I recently bought a patchbay from an auction of old gear cleared from BBC Pebble Mill. In the back of the patchbay, there are a number of what look like hand-drawn PCBs, on which a series of resistors and capacitors are mounted, as well as an input at one end for an unspecified voltage. I once saw something similar on the patchbay in an old Soundcraft desk, although the guy who owned it said he had no idea what it was for! I was wondering if you had ever come across this, and if you know what it is used for.
Technical Editor (and ex-BBC engineer) Hugh Robjohns replies: It's a phantom powering/blocking circuit. Most BBC installations are designed so that the phantom power is supplied directly to mics, downstream of the patchbay, rather than from the desk. Essentially, this means that mics can be patched using B-type jack-plugs without having to worry about phantom power splatting around and blowing things up when they're plugged in.
These systems also have DC blocking to prevent the 48V phantom power supply, intended for the mic sockets in the studio, from reaching the patchbay terminals and normalising switch contacts that would connect eventually to the mixer or preamp input stages.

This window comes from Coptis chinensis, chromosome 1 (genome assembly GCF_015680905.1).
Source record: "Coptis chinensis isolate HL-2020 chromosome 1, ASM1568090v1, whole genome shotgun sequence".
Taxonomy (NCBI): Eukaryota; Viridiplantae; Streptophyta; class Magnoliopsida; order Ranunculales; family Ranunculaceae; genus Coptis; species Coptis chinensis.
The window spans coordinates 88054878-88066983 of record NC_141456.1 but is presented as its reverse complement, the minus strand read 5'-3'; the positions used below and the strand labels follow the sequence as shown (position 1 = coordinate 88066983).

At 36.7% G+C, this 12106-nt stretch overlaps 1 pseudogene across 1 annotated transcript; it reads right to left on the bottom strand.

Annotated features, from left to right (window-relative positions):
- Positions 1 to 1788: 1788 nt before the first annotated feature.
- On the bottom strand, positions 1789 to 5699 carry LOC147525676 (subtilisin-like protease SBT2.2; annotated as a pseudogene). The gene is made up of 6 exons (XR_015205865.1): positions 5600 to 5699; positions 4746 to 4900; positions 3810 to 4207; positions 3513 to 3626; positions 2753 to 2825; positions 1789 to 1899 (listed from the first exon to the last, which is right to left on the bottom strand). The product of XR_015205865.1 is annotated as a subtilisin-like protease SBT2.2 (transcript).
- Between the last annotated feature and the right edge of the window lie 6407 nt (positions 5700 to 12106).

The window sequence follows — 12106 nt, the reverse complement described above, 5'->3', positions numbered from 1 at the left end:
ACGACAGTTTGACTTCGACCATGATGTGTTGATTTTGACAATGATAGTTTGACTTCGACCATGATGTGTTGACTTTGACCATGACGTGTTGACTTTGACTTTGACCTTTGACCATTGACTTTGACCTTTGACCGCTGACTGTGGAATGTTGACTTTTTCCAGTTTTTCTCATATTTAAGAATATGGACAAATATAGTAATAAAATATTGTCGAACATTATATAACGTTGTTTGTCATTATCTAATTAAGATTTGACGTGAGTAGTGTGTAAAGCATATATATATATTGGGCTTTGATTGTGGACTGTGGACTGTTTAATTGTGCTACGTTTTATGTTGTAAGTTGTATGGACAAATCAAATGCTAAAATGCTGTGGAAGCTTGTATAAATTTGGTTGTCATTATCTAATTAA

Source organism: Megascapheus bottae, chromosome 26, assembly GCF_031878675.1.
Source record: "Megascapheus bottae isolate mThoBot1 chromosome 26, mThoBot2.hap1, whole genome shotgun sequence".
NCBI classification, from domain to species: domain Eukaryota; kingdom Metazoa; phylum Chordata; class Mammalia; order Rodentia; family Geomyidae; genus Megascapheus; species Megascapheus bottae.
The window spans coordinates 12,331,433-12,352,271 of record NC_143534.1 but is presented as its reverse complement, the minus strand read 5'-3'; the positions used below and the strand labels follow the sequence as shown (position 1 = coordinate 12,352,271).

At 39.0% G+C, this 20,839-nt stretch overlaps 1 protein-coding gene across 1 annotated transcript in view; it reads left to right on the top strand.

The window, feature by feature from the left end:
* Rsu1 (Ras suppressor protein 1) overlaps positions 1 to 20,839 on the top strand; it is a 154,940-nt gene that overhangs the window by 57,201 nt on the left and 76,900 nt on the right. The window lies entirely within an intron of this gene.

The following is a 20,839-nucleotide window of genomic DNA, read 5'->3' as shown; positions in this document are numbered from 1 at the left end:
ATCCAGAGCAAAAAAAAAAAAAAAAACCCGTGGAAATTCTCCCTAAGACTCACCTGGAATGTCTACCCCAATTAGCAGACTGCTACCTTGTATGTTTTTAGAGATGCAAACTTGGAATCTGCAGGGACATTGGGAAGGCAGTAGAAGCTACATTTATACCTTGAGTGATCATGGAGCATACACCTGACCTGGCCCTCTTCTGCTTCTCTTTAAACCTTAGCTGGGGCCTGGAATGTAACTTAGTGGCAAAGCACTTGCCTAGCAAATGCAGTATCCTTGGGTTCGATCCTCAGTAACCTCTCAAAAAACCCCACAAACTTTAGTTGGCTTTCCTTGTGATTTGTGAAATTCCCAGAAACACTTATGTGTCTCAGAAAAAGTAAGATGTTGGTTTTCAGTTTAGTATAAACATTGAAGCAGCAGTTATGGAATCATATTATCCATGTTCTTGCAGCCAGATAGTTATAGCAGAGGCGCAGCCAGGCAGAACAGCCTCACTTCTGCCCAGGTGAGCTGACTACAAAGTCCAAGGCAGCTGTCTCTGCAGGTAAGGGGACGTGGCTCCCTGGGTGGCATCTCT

On your PCBs, I would expect the wall-box end of the cable coming into the jacks to have 6.8kΩ resistors on each leg, connected at the other end to the common +48V supply rail (as shown in the circuit diagram, above). There should then be capacitors in series with each leg feeding onto the jack contacts, to provide DC isolation and prevent the phantom power from reaching the socket.
The circuit diagram above shows a very simple solution — that's used extensively by the BBC — to the 'phantom on patchbay' problem. Phantom power is applied directly to the wall-box mic tie-line (via closely matched 6.8kΩ resistors) in the usual way. Large-value capacitors prevent the DC power reaching the patchbay socket contacts, but the capacitor voltage rating must be sufficient to withstand the maximum phantom power voltage, and their value high enough to avoid unwanted LF roll-off in concert with the mic preamp's input circuitry.